Ms. DeLauro also questioned Dr. Califf about whether the FDA’s plan to ease barriers to imports of foreign formula would allow unsafe products to enter the country, given voluntary safety guidelines that allow certification of standards by FDA. of “third parties”.

Dr. Califf said the agency had the discretion to reject any applicant. “We will not allow infant formula into the US that is not safe,” he said.

He was also questioned about findings by the Centers for Disease Control and Prevention and the agency, based on samples of the cronobacter bacteria associated with two of the four babies who fell ill in recent months. Those were compared to five strains of bacteria found at the Sturgis plant, Dr. Califf said. The agencies and Abbott have said there was no match between either of them.

Dr. Califf said the FDA investigation would continue.

“Saying that the cases came directly from that plant is something that we cannot say until the investigation is completely complete,” he said.

Rep. Lauren Underwood, D-Illinois, also focused on the delays at the Abbott plant, asking why the agency had not deemed an on-site inspection critical, even though national on-site reviews had been suspended due to increased from Omicron. Dr. Califf acknowledged that failing to prioritize inspection of infant formula could be a mistake the agency points to in its review.

In the House and Senate, several proposals are being considered that would require more oversight of food safety and improve the formula supply chain.

On Wednesday, the House approved a $28 million emergency infusion for the FDA and a bill to relax limits on the types of formula that can be purchased with benefits from the Special Supplemental Nutrition Program for Women, Infants and Children, known as WIC. About half of the formula sold in the United States is purchased with WIC benefits. The Senate is expected to approve the changes to the federal food aid program.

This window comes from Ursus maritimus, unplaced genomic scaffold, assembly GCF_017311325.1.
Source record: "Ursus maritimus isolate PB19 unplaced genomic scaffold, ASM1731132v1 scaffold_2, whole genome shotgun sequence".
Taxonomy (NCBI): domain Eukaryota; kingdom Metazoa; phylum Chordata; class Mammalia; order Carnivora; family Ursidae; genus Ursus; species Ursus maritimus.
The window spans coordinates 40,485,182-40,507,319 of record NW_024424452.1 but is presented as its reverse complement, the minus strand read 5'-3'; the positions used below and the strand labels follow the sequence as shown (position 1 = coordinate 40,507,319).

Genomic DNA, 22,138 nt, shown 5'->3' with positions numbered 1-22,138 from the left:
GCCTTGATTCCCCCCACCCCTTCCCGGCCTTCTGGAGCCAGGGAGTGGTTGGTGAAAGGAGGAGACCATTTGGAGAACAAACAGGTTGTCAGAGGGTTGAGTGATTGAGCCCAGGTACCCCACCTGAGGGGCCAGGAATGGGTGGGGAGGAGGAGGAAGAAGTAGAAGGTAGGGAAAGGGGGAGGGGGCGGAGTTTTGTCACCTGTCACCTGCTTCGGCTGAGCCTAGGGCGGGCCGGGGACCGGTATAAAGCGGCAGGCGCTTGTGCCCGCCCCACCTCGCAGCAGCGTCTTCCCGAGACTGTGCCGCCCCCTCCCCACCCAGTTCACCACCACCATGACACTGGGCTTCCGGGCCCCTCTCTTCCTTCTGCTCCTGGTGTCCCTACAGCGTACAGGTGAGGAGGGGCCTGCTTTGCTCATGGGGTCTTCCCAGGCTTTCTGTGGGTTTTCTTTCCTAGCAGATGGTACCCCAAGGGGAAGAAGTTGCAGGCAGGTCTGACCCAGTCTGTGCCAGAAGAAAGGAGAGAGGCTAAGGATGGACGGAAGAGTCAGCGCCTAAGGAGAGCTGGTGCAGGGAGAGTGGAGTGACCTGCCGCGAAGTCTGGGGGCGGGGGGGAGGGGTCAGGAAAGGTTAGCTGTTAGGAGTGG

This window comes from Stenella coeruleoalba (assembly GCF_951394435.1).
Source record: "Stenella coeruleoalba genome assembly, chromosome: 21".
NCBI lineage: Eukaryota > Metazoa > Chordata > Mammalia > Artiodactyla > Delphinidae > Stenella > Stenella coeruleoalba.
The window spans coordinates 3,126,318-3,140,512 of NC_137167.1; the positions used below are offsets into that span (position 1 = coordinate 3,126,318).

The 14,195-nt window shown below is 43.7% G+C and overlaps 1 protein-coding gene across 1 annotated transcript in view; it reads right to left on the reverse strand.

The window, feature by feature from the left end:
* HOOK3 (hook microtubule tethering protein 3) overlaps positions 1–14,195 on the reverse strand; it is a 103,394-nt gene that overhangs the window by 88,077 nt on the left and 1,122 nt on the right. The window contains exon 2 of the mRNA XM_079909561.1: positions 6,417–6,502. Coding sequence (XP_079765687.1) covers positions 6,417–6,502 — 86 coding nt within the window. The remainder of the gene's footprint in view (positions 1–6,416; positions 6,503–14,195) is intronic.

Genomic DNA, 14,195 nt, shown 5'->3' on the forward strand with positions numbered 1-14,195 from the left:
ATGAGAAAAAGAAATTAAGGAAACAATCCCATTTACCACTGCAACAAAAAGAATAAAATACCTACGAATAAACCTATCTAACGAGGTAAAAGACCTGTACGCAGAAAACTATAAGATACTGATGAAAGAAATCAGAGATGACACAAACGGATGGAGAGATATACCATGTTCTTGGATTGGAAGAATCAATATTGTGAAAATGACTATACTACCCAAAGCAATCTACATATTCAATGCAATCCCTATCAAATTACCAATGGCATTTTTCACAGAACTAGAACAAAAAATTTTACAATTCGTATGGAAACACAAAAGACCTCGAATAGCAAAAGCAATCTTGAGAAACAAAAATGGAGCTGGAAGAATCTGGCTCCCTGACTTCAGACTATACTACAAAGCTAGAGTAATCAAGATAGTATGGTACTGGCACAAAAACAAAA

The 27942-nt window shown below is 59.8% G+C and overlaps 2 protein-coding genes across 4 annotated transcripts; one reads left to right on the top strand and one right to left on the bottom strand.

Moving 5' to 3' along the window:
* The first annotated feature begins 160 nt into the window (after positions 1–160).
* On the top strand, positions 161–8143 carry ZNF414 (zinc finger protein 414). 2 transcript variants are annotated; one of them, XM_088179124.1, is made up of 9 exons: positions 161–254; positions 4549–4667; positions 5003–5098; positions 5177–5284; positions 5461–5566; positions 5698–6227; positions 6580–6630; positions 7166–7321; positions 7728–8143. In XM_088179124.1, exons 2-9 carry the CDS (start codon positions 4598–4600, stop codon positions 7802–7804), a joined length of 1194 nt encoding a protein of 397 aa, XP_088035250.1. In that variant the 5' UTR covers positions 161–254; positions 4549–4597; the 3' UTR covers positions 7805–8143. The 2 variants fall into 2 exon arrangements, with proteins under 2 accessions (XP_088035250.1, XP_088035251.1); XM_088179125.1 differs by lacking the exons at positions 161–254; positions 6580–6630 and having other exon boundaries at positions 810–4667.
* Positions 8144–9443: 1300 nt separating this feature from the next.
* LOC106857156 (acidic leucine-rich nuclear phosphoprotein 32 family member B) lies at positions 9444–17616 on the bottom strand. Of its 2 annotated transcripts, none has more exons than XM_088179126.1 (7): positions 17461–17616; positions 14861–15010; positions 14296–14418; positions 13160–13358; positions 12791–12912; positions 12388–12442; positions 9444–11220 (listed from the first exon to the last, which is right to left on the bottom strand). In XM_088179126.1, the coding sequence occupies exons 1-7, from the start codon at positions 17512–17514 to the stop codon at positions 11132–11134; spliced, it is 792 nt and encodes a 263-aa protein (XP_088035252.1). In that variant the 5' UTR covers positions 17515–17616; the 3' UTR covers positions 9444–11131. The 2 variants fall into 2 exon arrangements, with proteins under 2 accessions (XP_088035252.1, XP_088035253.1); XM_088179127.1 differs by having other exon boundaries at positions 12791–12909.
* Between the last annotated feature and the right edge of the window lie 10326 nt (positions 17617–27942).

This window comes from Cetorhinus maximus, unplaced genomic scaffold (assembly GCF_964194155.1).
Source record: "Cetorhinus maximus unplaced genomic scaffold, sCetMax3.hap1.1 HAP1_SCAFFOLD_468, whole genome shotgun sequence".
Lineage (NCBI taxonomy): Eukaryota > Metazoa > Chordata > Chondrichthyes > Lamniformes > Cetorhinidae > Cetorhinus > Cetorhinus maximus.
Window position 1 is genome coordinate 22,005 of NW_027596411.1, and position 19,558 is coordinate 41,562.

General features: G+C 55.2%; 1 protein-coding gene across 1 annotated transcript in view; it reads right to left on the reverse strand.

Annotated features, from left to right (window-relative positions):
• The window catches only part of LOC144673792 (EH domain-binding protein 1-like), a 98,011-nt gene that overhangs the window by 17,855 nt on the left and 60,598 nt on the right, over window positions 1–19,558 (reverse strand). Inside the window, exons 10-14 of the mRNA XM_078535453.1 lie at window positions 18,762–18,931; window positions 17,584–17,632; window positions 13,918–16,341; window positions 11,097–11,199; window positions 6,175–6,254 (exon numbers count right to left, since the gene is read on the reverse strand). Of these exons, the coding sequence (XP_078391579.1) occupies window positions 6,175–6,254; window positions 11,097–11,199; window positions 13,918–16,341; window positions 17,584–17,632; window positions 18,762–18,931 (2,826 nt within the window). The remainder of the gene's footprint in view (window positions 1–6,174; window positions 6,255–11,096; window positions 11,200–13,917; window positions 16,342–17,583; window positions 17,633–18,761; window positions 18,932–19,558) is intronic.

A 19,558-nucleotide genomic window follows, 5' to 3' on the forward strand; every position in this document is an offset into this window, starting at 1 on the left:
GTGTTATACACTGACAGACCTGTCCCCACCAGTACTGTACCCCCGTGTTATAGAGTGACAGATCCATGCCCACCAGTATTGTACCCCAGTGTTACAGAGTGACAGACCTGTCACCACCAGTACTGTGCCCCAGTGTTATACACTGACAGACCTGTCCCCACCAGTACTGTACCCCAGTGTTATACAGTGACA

Dr. Califf asked lawmakers to pass a budget of $8.4 billion, which would be $2.1 billion above last year’s level. That includes a $76 million increase in funding for food safety, which would go toward improving technology to quickly trace foodborne illness to its source and other efforts to reduce toxins in food.

But additional funding for the FDA was expected to meet stiff resistance from Senate Republicans. In a notice sent to rank-and-file lawmakers, Republican leaders criticized Democrats for abandoning bipartisan efforts and instead offering legislation “with no plan to fix the problem, all while failing to hold the FDA accountable.”

The House Energy and Commerce Committee has booked top executives from the FDA and formula companies for a hearing next Wednesday on formula safety and supply.

Sen. Ron Wyden, an Oregon Democrat, also announced a Senate Finance Committee investigation into Abbott’s investments in security improvements amid record revenue.